# Proof of the Law of Conservation of Energy

1. Nov 29, 2009

### superfahd

Hi guys. I've decided to review my physics after a long time through Leonard Susskind's youtube lectures. I'm at lecture 2 and I'm already confused!

in the 1st half hour, he gives a proof of the law of conservation of energy. In the course of this proof he uses the formula: F = - $$\vec{}\nabla$$ U (x, y). Where U(x,y) is the potential energy of a particle at position (x,y). I dont remember any such formula from my secondary school classes. Can someone please explain to me how this formula comes out and what it even means?

Also he then writes: d U(x,y) / dt = $$\Sigma$$i$$\partial$$U/$$\partial$$Xi.$$\dot{}X$$ +$$\partial$$U/$$\partial$$Yi.$$\dot{}Y$$ (I'm not sure if I rendered the formula correctly. This latex thing is confusing). How does he arrive to this? I realize that differentiation concepts need a lot of review but I'm only doing this as a hobby so can someone explain it to me as such? Thanks a lot

2. Nov 30, 2009

### vanesch

Staff Emeritus
To be honest, I don't think that you've seen that in high school (depends maybe on the high school in question).

The inverted triangle stands for a vector differentiation operator. If you apply it to a function of 3 variables x, y and z, it produces a vector where the first component is the partial derivative of the function wrt x, the second component is the partial derivative of the same function, but wrt y this time, and the third component is the partial derivative wrt z.

For instance, if U(x,y,z) = x^3*y^2 + 5*y*z

then you get as a first component: 3 x^2 * y^2
as a second component: 2*x^3 * y + 5 * z
and as a third component: 5 * y

So this gives you a vector in every point in space. For instance, in the point (1,2,3) this becomes the vector with components (12,19,10)

(if I didn't make any silly mistake...)

3. Nov 30, 2009

### Hootenanny

Staff Emeritus
Whilst it may not be crucial for your understanding here, it is important to note that the quantity U is not the potential energy, but simply the potential. The two are very closely related, but not identical.

4. Nov 30, 2009

### rcgldr

A simpler version of this, using a single dimension:

http://hyperphysics.phy-astr.gsu.edu/hbase/pegrav.html

I don't see how using math could 'prove' anything in physics though. All we can do is confirm that physics theories closely approximate (as best as we can measure) reality via experiments.

U is normally used for potential energy, while Φ or V is used for potential. Wiki link, note the part about gravitational potential:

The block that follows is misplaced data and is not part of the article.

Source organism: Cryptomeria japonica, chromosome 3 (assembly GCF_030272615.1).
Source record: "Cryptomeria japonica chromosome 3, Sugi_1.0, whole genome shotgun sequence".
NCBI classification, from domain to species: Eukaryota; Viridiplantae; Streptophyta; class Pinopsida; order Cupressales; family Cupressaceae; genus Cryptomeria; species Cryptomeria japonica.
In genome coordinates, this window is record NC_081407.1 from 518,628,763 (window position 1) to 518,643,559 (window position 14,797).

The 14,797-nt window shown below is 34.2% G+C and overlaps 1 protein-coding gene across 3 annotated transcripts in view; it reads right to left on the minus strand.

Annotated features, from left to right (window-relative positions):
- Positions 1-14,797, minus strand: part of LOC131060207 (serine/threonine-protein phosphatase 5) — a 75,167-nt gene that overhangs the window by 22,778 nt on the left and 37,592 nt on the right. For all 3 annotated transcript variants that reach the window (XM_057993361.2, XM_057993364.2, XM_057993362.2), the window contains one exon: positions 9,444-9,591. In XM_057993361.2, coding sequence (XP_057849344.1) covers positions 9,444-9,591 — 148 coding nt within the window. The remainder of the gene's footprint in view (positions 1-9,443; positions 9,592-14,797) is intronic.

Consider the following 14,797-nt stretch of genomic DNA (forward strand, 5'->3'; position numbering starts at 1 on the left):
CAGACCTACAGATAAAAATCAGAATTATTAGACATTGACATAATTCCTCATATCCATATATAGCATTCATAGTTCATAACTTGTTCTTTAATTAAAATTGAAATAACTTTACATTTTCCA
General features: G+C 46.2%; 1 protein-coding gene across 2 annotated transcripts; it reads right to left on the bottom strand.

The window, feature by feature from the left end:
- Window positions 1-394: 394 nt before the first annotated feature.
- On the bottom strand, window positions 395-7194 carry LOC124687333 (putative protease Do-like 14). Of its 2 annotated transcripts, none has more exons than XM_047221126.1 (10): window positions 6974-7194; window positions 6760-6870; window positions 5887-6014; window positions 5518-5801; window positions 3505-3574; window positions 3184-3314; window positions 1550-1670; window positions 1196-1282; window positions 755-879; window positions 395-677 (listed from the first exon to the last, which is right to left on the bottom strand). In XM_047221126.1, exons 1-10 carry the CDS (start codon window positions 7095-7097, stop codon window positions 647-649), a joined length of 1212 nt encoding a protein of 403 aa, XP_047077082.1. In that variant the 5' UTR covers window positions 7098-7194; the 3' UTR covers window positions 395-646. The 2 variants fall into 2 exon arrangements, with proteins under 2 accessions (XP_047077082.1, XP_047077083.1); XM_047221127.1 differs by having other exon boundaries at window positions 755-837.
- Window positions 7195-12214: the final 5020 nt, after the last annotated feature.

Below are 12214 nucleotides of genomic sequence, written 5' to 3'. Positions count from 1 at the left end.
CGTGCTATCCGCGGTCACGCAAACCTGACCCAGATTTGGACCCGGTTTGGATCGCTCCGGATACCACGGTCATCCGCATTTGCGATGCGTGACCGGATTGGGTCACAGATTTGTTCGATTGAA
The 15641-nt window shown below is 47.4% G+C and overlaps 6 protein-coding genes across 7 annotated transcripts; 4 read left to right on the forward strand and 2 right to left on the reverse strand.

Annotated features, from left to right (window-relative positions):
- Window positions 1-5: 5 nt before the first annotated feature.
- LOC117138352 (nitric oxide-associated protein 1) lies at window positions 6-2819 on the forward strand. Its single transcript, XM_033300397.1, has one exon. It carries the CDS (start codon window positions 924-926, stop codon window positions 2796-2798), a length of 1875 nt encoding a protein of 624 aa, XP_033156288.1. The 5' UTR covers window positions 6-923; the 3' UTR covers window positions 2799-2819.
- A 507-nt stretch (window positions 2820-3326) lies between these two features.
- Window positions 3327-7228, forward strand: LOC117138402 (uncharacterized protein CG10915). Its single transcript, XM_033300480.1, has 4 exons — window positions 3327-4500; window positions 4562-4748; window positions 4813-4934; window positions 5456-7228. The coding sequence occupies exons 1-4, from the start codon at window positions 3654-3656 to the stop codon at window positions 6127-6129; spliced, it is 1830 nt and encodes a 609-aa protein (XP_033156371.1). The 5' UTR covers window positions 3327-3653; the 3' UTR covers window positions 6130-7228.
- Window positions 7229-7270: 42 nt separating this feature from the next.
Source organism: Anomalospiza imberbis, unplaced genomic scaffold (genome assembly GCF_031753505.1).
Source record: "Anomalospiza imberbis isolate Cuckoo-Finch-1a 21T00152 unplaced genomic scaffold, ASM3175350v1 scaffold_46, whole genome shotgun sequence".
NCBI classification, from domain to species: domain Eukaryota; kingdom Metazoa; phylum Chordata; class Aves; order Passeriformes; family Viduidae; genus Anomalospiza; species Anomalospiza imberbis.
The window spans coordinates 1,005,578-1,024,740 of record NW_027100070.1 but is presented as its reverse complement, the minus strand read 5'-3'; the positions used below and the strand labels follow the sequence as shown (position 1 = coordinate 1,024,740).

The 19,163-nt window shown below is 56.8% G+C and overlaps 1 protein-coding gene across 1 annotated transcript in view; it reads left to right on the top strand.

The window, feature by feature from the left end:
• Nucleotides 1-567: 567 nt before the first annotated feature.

http://en.wikipedia.org/wiki/Potent...tween_potential_energy.2C_potential_and_force

Last edited: Nov 30, 2009
5. Nov 30, 2009

### Hootenanny

Staff Emeritus
I disagree. For example, Noether's theorem states that we can obtain a law of conservation if the action of a physical system has a differentiable symmetry. Admittedly, we have to start from somewhere, say from a physical law. However, if we assume that a physical law holds (and has some symmetry), then we can prove a conservation law, for example.

6. Nov 30, 2009

### dE_logics

Proof of law of conservation of energy?...it's an assertion!...well that's what most books say.

7. Nov 30, 2009

But aren't the symmetries confirmed by experimental observations as are any physical laws.

8. Nov 30, 2009

### SystemTheory

There was the famous observation which showed that gravity bends light, tending to validate one of Einstein's theories. This was celebrated as front page news the world over.

If I recall correctly, Einstein remarked, "A thousand experiments could not prove the theory, and a single experiment could disprove it. The theory, however, is quite correct."

Maybe my recollection is off but the principle of proving things is based upon models that are internally self-consitent, and open ended theories are tested repeatedly by gaining more and more empirical experience.

9. Nov 30, 2009

### superfahd

Thanks a lot jeff. This was precisely the definition i was looking for but was having trouble finding. I mean how the heck do you google a formula anyway!

Also now that my curiosity has peaked to an annoying level, I'll probably be bugging you guys about a lot of such stuff as I go on with the lectures!

10. Dec 1, 2009

### SystemTheory

Keyword search gets easier when you recognize more patterns. I usually google a term of art with "wiki" or "hyperphysics" or "nasa" and sometimes use the Image rather than text box. However when you're still learning a new area it can yield confusing information.

For example, in google, try "del operator". You'll get the Wiki and Hyperphysics search links right at the top!